Reader Jordan G. submitted this infographics (via Business Insider) to Junk Charts, my other blog about graphical presentation of data. Graphically, the chart has nothing to commend itself but the most annoying failure is the awful choice of statistics.

**Stating the Trivial**

Regarding Pandora, the chart tells us 18.7 million hours of streamed music per day (across many millions of computers) is equal to one computer streaming music for more than 2011 years.

What the chart is really saying is that there are more than 18.7 million hours in 2011 years. (If you do the math, there are 17.6 million hours in 2011 years.) This is true whether or not anyone streams music on Pandora.

**Making Non-sensical Comparisons**

Regarding Netflix, the chart tells us 22 million hours of old TV shows and movies on Netflix in one day is equal to the number of hours of movies watched in theatres in 3 days.

It's unclear why TV viewing is counted on the one hand but not on the other. Besides, movies on Netflix and movies in theaters are more or less disjoint sets despite both being called movie viewing. Someone can create a Venn diagram similar to this user's amusing take on Netflix selection (link):

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Picking inappropriate reference levels is an endemic problem. I cringe every time I hear how many people are dying every day from hunger (or substitute any disease).

So if disease A causes 36500 deaths a year and disease B causes 18250 deaths a year (half as much), disease A causes 100 deaths per day while B causes 50 deaths per day... it's still twice the number of deaths. The only new information added by changing the unit of measurement is the number of days in a year.

A statistic like the proportion of deaths among 15-35 due to hunger would be much more telling.

I work every day to improve my ability to communicate statistical ideas to policy makers and other generally non-technical people. In my experience, a proportion like the one you are suggesting above is not as clearly understandable to many people as X deaths per day. And that changing the unit of measurement from days to years makes it more relatable to the average funder or policy maker. I am confused why you think the proportion is much more telling. Could you elaborate? I would like to learn. Thanks.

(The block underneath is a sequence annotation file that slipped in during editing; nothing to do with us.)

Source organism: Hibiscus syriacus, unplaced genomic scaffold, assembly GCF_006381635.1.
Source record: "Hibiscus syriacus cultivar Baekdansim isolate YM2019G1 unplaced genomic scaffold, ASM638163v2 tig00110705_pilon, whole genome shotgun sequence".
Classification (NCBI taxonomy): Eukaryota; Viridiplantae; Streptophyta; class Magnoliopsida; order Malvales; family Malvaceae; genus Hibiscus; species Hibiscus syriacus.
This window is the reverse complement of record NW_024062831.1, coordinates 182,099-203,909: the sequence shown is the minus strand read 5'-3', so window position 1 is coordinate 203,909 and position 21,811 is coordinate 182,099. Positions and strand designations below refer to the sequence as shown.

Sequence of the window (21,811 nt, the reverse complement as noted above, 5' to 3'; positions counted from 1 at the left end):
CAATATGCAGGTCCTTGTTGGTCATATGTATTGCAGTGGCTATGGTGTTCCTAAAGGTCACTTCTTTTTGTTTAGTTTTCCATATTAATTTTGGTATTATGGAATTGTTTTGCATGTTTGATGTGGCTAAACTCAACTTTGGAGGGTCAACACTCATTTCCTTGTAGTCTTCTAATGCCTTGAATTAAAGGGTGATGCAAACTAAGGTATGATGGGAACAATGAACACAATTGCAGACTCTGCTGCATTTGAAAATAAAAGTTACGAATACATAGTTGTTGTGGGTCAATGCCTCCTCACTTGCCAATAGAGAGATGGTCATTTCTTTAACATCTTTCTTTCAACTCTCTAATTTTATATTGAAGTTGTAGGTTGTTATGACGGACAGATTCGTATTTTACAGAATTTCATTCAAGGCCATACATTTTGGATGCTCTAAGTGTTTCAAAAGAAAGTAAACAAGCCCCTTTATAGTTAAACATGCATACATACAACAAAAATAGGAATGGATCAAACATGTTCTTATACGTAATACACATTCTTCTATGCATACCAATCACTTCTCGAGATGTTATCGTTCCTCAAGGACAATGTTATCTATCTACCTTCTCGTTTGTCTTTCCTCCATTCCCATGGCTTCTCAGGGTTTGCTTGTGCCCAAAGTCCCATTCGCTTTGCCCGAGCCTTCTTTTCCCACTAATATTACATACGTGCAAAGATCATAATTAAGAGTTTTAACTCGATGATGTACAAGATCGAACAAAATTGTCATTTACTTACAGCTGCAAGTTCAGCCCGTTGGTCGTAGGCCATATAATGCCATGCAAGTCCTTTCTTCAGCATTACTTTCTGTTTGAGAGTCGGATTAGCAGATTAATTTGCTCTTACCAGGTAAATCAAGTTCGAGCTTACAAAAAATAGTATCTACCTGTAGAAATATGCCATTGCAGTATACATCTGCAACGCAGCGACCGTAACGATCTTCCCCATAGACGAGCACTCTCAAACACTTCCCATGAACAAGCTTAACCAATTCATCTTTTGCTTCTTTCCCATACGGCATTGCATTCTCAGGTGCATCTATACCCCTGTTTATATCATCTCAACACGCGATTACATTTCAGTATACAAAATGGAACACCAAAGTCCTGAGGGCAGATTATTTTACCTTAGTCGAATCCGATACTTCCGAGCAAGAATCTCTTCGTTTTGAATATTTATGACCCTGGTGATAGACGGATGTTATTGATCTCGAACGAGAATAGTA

Posted by: Heather | 04/28/2012 at 12:59 PM

I agree with Heather. In my own work with seeking funding or volunteer support, I have found the single, annualized statistic to be much more persuasive than comparative statistics (X kids in the age-bracket of 0-5 getting polio every year). Even though the figure is the same, I think it dilutes the focus by allowing the listener's mind to think that because they haven't been given the "whole" picture (and the inverted commas are sarcastic, mind you), maybe, just maybe, the problem isn't so bad. Gives them a reason to think a little less of the statistic.

Posted by: Nayel | 04/28/2012 at 02:10 PM

Let me explain this in a different way. If I'm told 10,000 people per day die of disease A, this statistic has no meaning to me unless I have a reference point. This reference point might be that 8,000 die per day from disease B, which is comparable in some way to disease A. But what this pair of death rates tell me is really that disease A causes 25% more deaths than disease B. The per-day part of the statistic cancels out and doesn't matter a bit.

A different reference point is the total number of deaths per day among the population being referenced. If 15,000 people die per day, then disease A is a killer disease. If 150,000 people die per day, it is probably not an important cause of death. Again, the per-day part of the statistic adds nothing to the conversation.

Posted by: Kaiser | 04/29/2012 at 02:07 AM